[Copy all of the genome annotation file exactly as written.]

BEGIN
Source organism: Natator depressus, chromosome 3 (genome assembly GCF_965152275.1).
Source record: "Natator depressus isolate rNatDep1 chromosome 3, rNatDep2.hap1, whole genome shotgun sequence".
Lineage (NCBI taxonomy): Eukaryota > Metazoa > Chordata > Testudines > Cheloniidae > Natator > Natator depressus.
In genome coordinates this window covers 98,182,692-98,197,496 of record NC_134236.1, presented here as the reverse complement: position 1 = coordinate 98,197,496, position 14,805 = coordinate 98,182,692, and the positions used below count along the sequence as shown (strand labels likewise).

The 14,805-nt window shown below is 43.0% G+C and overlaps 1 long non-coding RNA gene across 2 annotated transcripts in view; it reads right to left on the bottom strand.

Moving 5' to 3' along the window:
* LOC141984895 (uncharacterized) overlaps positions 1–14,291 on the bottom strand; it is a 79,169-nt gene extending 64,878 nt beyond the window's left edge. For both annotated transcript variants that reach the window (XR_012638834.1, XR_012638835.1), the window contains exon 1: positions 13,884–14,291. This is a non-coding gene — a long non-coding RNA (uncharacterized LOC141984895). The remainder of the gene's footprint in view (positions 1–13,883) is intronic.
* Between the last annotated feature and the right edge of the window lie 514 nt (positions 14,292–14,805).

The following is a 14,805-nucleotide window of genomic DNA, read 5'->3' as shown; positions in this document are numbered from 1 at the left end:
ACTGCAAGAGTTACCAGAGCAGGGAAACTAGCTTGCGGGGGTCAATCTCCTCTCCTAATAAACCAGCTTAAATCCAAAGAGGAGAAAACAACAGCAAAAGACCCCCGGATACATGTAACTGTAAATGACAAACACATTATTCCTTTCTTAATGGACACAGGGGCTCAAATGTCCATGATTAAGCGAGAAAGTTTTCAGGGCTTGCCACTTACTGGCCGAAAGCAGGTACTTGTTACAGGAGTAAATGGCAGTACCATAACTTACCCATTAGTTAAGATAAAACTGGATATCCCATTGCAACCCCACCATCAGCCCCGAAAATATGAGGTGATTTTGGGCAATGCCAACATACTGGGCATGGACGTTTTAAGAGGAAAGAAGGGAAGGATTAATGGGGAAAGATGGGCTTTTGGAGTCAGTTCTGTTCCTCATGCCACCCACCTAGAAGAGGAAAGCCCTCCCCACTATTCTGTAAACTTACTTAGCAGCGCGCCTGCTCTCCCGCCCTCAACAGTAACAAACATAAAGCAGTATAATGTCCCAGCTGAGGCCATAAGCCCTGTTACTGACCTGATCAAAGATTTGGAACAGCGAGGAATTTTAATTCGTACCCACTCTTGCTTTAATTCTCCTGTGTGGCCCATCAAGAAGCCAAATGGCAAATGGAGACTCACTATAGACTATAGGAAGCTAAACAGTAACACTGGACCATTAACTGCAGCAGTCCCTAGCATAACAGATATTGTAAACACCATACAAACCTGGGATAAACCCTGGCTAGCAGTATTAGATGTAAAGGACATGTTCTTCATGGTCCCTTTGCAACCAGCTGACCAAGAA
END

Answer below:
Source organism: Natator depressus, chromosome 3 (genome assembly GCF_965152275.1).
Source record: "Natator depressus isolate rNatDep1 chromosome 3, rNatDep2.hap1, whole genome shotgun sequence".
Lineage (NCBI taxonomy): Eukaryota > Metazoa > Chordata > Testudines > Cheloniidae > Natator > Natator depressus.
In genome coordinates this window covers 98,182,692-98,197,496 of record NC_134236.1, presented here as the reverse complement: position 1 = coordinate 98,197,496, position 14,805 = coordinate 98,182,692, and the positions used below count along the sequence as shown (strand labels likewise).

The 14,805-nt window shown below is 43.0% G+C and overlaps 1 long non-coding RNA gene across 2 annotated transcripts in view; it reads right to left on the bottom strand.

Moving 5' to 3' along the window:
* LOC141984895 (uncharacterized) overlaps positions 1–14,291 on the bottom strand; it is a 79,169-nt gene extending 64,878 nt beyond the window's left edge. For both annotated transcript variants that reach the window (XR_012638834.1, XR_012638835.1), the window contains exon 1: positions 13,884–14,291. This is a non-coding gene — a long non-coding RNA (uncharacterized LOC141984895). The remainder of the gene's footprint in view (positions 1–13,883) is intronic.
* Between the last annotated feature and the right edge of the window lie 514 nt (positions 14,292–14,805).

The following is a 14,805-nucleotide window of genomic DNA, read 5'->3' as shown; positions in this document are numbered from 1 at the left end:
ACTGCAAGAGTTACCAGAGCAGGGAAACTAGCTTGCGGGGGTCAATCTCCTCTCCTAATAAACCAGCTTAAATCCAAAGAGGAGAAAACAACAGCAAAAGACCCCCGGATACATGTAACTGTAAATGACAAACACATTATTCCTTTCTTAATGGACACAGGGGCTCAAATGTCCATGATTAAGCGAGAAAGTTTTCAGGGCTTGCCACTTACTGGCCGAAAGCAGGTACTTGTTACAGGAGTAAATGGCAGTACCATAACTTACCCATTAGTTAAGATAAAACTGGATATCCCATTGCAACCCCACCATCAGCCCCGAAAATATGAGGTGATTTTGGGCAATGCCAACATACTGGGCATGGACGTTTTAAGAGGAAAGAAGGGAAGGATTAATGGGGAAAGATGGGCTTTTGGAGTCAGTTCTGTTCCTCATGCCACCCACCTAGAAGAGGAAAGCCCTCCCCACTATTCTGTAAACTTACTTAGCAGCGCGCCTGCTCTCCCGCCCTCAACAGTAACAAACATAAAGCAGTATAATGTCCCAGCTGAGGCCATAAGCCCTGTTACTGACCTGATCAAAGATTTGGAACAGCGAGGAATTTTAATTCGTACCCACTCTTGCTTTAATTCTCCTGTGTGGCCCATCAAGAAGCCAAATGGCAAATGGAGACTCACTATAGACTATAGGAAGCTAAACAGTAACACTGGACCATTAACTGCAGCAGTCCCTAGCATAACAGATATTGTAAACACCATACAAACCTGGGATAAACCCTGGCTAGCAGTATTAGATGTAAAGGACATGTTCTTCATGGTCCCTTTGCAACCAGCTGACCAAGAA